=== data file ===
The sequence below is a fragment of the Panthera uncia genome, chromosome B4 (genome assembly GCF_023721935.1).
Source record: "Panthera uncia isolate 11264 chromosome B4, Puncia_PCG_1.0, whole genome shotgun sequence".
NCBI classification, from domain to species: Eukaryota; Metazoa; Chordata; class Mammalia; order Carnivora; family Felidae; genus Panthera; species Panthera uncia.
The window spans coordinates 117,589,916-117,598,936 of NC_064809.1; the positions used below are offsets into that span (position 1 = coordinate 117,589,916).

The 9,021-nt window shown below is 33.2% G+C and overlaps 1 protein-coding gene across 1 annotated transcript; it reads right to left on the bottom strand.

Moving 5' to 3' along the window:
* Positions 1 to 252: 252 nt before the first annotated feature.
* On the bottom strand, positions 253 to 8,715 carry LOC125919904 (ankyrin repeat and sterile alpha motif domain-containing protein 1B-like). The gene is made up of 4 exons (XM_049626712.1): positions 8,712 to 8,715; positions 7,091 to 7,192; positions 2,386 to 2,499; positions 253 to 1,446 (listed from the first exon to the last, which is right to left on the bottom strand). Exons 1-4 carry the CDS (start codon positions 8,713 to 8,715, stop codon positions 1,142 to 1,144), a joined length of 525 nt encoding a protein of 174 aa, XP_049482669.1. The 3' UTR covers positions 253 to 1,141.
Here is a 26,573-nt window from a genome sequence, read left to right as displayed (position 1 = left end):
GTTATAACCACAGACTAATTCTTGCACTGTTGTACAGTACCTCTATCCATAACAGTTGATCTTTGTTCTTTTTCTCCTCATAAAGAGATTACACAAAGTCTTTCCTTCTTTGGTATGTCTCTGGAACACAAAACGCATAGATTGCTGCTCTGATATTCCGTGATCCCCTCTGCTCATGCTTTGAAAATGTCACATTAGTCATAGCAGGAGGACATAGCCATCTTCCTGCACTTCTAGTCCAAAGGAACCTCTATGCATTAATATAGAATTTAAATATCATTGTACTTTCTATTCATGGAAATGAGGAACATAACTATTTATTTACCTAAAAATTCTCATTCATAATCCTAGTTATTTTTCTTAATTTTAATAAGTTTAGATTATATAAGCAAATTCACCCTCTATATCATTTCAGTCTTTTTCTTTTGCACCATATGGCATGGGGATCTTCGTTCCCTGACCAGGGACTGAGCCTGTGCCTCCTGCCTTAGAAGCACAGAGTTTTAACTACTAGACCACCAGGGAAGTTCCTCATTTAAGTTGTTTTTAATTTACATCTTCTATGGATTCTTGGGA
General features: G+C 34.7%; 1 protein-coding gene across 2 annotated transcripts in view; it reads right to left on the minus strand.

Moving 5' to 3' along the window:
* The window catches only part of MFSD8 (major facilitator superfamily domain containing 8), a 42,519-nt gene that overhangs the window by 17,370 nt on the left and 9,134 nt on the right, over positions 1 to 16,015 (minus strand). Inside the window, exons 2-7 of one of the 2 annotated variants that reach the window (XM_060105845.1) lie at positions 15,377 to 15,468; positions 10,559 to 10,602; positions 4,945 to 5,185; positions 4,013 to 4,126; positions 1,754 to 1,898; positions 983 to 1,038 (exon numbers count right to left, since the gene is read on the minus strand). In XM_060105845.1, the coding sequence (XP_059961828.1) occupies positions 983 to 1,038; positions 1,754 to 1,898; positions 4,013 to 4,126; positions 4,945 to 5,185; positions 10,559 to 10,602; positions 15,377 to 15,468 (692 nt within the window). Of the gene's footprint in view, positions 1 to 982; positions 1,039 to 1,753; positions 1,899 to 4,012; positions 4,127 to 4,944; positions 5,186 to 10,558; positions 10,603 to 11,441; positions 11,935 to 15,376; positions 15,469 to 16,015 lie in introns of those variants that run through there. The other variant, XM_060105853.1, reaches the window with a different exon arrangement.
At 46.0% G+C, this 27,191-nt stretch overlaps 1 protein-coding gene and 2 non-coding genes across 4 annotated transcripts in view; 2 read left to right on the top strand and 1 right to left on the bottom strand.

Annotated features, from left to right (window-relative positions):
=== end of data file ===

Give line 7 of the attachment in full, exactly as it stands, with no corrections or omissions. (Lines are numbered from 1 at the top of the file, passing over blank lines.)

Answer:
* Positions 1 to 252: 252 nt before the first annotated feature.